Let's look at divine healing. I am not talking about natural healing through doctors and medicine, but supernatural healing by the Spirit of God. Many people think that if God heals you, then that is it, you are healed forever. But that is not the case. We have to hold fast to it. Many people have lost their healing and, unfortunately, well-meaning Christians have thought that God did not really heal them after all. A person may receive their healing through a minister or in answer to prayer and experience divine healing. All the symptoms leave and even the doctors say they are healthy. Then the symptoms return and they think, "I thought God healed me, but I guess He didn't really. Otherwise, this would not have come back on me." This is erroneous thinking and it leads to folks losing their healing for good.

So let's look at some facts about divine healing and we will see what is really going on here. First, the New Testament is quite clear about where sickness and infirmity come from. They come from Satan. "How Jesus of Nazareth went about doing good and healing all who were oppressed by the Devil." (Acts 10:38) Jesus healed those oppressed by the Devil, and since the gospels say over and over again that Jesus healed all who came to Him for healing, then sickness must be Satanic oppression.

In some cases, Jesus would cast out an evil spirit oppressing someone's body.

"And behold, there was a woman who had a spirit of infirmity eighteen years, and was bent over and could in no way raise herself up. But when Jesus saw her, He called her to Him and said to her, “Woman, you are loosed from your infirmity.” And He laid His hands on her, and immediately she was made straight, and glorified God." Luke 13:11-13

Jesus then said that Satan had bound her. But even if there is not an evil spirit present, Satan is still the causal agent. That might be hard for some people to accept, but that is what the Bible teaches.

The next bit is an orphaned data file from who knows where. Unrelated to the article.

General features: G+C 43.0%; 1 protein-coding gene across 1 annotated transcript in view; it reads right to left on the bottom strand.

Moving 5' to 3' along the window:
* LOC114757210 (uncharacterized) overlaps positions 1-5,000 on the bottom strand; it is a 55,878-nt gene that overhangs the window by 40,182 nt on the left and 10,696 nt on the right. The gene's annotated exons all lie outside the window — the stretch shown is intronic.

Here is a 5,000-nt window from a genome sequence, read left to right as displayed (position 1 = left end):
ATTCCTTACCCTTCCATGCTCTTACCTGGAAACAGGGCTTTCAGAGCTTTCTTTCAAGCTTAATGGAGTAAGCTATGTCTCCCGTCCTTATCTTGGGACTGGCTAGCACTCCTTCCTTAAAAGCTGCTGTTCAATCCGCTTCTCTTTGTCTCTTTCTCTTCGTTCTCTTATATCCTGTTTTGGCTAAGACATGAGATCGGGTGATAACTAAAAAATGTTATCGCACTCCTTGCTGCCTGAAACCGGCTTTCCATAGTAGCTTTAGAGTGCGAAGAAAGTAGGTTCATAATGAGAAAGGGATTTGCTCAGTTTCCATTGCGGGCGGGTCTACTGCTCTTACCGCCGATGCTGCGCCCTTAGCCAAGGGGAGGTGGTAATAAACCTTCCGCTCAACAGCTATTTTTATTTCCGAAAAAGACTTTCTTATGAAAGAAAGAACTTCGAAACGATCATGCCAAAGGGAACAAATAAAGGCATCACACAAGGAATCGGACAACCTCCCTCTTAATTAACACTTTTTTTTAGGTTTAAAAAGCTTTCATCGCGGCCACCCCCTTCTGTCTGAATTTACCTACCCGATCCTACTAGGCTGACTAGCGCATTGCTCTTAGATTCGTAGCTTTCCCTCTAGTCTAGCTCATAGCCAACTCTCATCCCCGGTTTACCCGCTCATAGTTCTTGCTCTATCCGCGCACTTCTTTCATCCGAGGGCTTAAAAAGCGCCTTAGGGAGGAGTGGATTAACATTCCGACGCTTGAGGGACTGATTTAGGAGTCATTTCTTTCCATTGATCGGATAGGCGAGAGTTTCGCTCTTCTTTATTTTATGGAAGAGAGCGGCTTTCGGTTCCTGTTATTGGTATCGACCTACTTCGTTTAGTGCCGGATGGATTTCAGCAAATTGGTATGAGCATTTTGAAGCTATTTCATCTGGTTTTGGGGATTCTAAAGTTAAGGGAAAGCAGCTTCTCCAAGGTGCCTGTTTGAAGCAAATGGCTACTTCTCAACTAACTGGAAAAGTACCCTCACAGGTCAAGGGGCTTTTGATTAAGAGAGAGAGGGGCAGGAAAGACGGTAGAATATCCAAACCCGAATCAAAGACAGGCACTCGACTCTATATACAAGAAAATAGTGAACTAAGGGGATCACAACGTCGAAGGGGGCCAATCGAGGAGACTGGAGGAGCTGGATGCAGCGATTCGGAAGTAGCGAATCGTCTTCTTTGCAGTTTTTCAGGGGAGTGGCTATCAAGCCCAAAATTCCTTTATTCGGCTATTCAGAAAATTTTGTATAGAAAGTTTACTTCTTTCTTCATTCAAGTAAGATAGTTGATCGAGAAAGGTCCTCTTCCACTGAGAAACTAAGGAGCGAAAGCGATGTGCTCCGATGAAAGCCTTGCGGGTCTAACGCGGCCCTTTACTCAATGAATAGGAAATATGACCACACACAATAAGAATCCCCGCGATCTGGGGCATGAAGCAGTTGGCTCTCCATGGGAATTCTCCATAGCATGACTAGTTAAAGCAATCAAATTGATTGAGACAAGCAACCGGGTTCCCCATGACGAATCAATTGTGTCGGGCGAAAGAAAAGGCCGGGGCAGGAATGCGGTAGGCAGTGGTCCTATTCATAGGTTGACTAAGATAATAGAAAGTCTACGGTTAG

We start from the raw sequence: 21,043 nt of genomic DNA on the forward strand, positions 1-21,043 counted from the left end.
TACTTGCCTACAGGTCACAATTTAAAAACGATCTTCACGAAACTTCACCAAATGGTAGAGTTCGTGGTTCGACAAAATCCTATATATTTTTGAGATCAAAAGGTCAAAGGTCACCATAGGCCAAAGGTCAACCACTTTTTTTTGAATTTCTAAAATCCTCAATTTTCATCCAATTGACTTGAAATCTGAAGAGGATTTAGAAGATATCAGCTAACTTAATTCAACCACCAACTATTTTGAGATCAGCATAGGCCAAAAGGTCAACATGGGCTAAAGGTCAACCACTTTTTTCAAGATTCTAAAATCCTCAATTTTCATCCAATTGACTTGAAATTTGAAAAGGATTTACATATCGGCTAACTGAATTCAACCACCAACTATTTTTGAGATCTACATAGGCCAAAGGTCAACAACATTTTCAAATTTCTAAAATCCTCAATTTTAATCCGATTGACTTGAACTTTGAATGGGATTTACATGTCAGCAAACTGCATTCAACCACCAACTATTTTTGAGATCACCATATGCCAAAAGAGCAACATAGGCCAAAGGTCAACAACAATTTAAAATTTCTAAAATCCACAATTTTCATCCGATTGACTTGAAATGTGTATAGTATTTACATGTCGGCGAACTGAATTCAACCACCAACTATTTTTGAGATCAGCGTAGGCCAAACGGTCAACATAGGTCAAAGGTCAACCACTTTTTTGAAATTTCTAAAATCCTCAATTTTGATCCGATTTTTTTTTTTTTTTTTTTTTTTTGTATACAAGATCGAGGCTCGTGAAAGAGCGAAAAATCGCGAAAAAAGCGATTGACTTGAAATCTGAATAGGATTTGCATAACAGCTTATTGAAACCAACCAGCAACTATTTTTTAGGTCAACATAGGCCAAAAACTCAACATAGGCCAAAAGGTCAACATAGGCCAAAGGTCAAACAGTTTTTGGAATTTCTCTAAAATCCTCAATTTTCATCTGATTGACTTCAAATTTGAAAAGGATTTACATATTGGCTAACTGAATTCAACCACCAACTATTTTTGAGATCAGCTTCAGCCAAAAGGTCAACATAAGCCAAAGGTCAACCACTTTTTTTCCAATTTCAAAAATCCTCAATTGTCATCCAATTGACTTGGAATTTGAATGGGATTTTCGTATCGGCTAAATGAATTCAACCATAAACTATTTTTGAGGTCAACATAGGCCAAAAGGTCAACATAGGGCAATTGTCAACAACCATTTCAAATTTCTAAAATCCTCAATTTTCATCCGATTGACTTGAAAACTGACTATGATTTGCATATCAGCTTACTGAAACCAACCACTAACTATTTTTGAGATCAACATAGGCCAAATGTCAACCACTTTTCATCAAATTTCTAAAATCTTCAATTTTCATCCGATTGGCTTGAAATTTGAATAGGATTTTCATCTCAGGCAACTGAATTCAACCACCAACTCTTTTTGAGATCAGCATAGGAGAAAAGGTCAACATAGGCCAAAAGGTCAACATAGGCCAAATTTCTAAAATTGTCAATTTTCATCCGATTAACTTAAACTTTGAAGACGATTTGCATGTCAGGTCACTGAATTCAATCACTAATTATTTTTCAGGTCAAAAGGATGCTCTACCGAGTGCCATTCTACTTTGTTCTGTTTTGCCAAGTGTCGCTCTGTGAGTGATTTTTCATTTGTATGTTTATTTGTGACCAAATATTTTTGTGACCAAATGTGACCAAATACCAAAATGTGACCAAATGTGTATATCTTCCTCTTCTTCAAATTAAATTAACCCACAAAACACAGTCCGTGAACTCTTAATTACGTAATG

With that said, we can look at a passage in the gospels that show that whenever demons are forced to leave, they seek a way back in.

“When an unclean spirit goes out of a person it roams through arid regions searching for rest but finds none. Then it says, ‘I will return to my home from which I came.’ But upon returning, it finds it empty, swept clean, and put in order. Then it goes and brings back with itself seven other spirits more evil than itself, and they move in and dwell there; and the last condition of that person is worse than the first. Thus it will be with this evil generation.” Matthew 12:43-45

So when the Devil has been oppressing someone with sickness and then that person is healed, it only makes sense that he will try to oppress them again with the same thing. And it could even be worse. The Devil does not give up easily. I wish believers would be just as determined to be free as Satan is to oppress them.

So, what do we do when he tries to put that back on us again? We resist him, firm in our faith. "Be sober and vigilant. Your opponent the devil is prowling around like a roaring lion looking for someone to devour. Resist him, steadfast in faith." (1 Peter 5:8)

I recall a time when I had to resist the devil who tried to steal our daughter's healing. When she was little, our oldest daughter was allergic to citrus. If she even had a little bit, she would break out all over. It was very unpleasant. So I had prayed for her to be healed and, frankly, forgot about it. Then when someone else was watching her, they gave some orange juice or something. She had no reaction. For the next year or two, she had no reaction to citrus. Then one time my mother was watching her and she told me when I went to pick my daughter up that she had a reaction to citrus. I examined her and rebuked the Devil and told him to take his hands off of her - she was healed and is still healed! Now, were the symptoms real? Yes, they were, but I recognized that the Devil was trying to steal her healing and I refused to accept those symptoms. I resisted the Devil and he fled! She has not had a bad reaction to citrus and that was more than 30 years ago.

Of course, sometimes when it seems we have lost our healing, the Devil strikes us with fear. We think, "Oh, no, not again!" If we read in 1 Peter 5:7, just before the passage about resisting the Devil, it tells us, "Cast you care upon the Lord, for He cares for you." Then we can resist the Devil by rebuking him or by praying to God and receiving our healing again, knowing that we are already healed. "By His wounds, you are healed." 1 Peter 2:24

Let's do what Peter says and learn to resist the Devil and anything that is of the Devil and not let him steal from us any more.